The true artist can finally articulate a vision of what humanity can trust. In the midst of alienation, the artist can brig community and in the midst of ugliness, beauty. The artist, in short, acts not only as a voice of protest but also as a voice of hope.
Today you cannot effectively fight for freedom and not be attacked, and those who think they can are deceiving themselves. While I do not believe in stepping out of the path of duty to pick up a cross I do not need, a man is a coward who refuses to pick up a cross that clearly lies within his path.
A man must not only stand for the right principles, but he must also fight for them. Those who fight for principle can be proud of the friends they've gained and the enemies they've earned.
Those who have succumbed to this kind of personal disaster often find that the balance in their lives becomes somewhat tilted and uneven. Many people expend far too much precious energy in protesting the rules. Since they did not make the rules, some feel that they should not be restricted by them. Others make a game of testing the fences to see what they can get away with. Some think that by breaking the rules they somehow become stronger or independent. Those who fight the rules spend much time and energy trying to express independence in their quest to find identity. And having traveled far down this road, they find that this is not the road to freedom but to slavery.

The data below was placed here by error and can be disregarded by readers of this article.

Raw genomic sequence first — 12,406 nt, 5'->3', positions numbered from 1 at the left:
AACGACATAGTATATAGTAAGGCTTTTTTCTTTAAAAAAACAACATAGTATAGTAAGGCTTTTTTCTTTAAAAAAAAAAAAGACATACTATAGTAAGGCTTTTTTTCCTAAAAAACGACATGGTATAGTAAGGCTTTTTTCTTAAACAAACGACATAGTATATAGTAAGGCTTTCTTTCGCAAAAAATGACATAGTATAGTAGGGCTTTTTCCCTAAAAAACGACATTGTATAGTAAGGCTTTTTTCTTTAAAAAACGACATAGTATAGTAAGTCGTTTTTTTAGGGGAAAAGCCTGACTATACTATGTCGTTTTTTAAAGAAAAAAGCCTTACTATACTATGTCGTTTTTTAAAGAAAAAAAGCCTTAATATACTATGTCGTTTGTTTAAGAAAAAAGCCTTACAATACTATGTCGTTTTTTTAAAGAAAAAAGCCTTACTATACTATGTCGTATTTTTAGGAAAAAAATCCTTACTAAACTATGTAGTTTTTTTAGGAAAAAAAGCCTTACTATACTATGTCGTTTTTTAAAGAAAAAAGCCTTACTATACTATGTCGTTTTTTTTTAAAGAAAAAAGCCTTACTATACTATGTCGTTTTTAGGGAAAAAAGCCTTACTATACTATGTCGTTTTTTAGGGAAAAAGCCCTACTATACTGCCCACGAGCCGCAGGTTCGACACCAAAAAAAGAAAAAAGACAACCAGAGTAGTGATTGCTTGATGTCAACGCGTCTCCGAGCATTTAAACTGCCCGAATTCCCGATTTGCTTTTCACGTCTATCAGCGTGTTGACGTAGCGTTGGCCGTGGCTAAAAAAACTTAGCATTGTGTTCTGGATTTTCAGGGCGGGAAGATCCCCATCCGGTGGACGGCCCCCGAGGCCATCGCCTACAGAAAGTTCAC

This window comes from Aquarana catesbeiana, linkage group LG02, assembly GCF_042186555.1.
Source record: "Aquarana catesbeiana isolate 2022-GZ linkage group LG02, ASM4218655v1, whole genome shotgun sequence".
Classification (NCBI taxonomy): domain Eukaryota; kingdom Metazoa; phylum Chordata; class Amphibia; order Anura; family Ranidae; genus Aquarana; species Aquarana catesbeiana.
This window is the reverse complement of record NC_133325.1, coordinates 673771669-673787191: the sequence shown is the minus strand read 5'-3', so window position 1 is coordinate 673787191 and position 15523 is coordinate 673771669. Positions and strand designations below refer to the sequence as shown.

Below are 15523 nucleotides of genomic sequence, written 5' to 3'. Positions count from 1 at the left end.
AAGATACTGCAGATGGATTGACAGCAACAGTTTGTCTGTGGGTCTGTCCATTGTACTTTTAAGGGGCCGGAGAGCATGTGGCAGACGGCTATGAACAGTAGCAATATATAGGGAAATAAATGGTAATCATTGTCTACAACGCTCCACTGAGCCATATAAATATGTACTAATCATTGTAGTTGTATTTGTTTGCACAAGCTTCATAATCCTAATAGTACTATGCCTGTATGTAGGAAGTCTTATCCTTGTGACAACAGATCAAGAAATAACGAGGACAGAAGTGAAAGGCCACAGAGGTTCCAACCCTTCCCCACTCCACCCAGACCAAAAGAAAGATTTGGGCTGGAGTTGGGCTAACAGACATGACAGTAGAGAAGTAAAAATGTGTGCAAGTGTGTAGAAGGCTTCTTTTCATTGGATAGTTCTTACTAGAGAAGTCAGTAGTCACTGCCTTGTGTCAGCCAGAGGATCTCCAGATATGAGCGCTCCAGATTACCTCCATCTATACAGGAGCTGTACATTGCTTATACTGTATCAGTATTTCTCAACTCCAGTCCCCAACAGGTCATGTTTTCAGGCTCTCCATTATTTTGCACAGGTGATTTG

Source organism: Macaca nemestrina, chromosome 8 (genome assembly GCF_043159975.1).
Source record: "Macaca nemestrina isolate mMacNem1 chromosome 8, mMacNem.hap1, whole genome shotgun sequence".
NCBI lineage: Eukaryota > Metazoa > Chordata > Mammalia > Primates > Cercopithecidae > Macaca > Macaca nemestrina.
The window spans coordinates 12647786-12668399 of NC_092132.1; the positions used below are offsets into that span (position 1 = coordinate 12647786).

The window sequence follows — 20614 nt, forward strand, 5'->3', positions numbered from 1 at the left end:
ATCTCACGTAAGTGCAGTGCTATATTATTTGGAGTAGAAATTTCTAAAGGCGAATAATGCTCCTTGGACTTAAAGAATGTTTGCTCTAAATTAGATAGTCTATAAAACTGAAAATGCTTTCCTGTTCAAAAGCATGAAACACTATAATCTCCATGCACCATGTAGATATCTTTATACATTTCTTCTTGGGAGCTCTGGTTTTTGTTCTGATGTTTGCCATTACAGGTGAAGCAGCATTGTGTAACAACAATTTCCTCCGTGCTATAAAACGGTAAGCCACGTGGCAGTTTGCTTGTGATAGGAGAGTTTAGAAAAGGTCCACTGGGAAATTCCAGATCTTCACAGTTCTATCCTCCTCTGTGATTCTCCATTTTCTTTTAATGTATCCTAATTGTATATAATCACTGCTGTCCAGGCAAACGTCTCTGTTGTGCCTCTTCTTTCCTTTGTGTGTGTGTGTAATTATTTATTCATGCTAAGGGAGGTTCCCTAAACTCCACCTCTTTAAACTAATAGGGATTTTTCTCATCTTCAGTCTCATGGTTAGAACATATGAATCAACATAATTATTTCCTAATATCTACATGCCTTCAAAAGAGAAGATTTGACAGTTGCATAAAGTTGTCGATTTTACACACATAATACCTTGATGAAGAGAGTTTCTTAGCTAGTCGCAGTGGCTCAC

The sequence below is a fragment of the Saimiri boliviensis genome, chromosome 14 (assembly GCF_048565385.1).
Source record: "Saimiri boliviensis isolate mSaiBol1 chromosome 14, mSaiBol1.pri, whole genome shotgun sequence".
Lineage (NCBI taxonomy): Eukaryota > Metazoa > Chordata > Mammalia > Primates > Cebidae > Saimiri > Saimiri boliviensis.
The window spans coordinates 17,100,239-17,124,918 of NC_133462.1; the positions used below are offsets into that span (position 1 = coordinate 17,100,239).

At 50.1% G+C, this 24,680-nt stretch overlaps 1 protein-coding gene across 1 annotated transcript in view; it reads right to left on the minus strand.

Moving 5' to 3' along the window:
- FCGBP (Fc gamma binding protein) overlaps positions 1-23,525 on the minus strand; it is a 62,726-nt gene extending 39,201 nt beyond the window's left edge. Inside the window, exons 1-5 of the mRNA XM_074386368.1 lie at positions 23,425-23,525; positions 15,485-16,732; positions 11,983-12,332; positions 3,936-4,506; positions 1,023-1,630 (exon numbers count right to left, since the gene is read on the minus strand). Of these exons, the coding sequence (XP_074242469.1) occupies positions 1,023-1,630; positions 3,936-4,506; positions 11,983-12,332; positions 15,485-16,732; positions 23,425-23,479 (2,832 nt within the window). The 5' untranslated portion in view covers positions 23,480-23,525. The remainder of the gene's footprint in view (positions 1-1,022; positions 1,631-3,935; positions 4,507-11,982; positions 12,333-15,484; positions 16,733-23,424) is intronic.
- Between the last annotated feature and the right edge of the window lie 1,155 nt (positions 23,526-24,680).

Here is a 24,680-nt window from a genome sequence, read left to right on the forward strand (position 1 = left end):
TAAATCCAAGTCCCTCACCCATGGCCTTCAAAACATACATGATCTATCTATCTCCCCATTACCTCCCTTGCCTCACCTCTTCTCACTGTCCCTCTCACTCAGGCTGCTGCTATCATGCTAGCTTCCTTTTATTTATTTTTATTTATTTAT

Talents, gifts of expression, and precious time are exhausted in swimming against too many tides. I have no hesitancy in suggesting that young men can learn to express themselves better through excellence in the classroom or on the playing field than in gangs or in immoral behavior. Young women can obtain a better identity and receive better notice through academic excellence and artistic expression than through immodesty of dress.
There are times when each of us has to have some gumption to take a stand as to what we wish to preserve or change in order to maintain our self-respect and not be as “a reed shaken with the wind” (Matt. 11:7). We need to take our great stands in life on moral issues and not kick against insignificant matters, appearing to be eccentric or unbalanced or immature. We lose much credibility and strength, and we risk being weighed on an uneven balance, when, Don Quixote–like, we go around “tilting windmills.”
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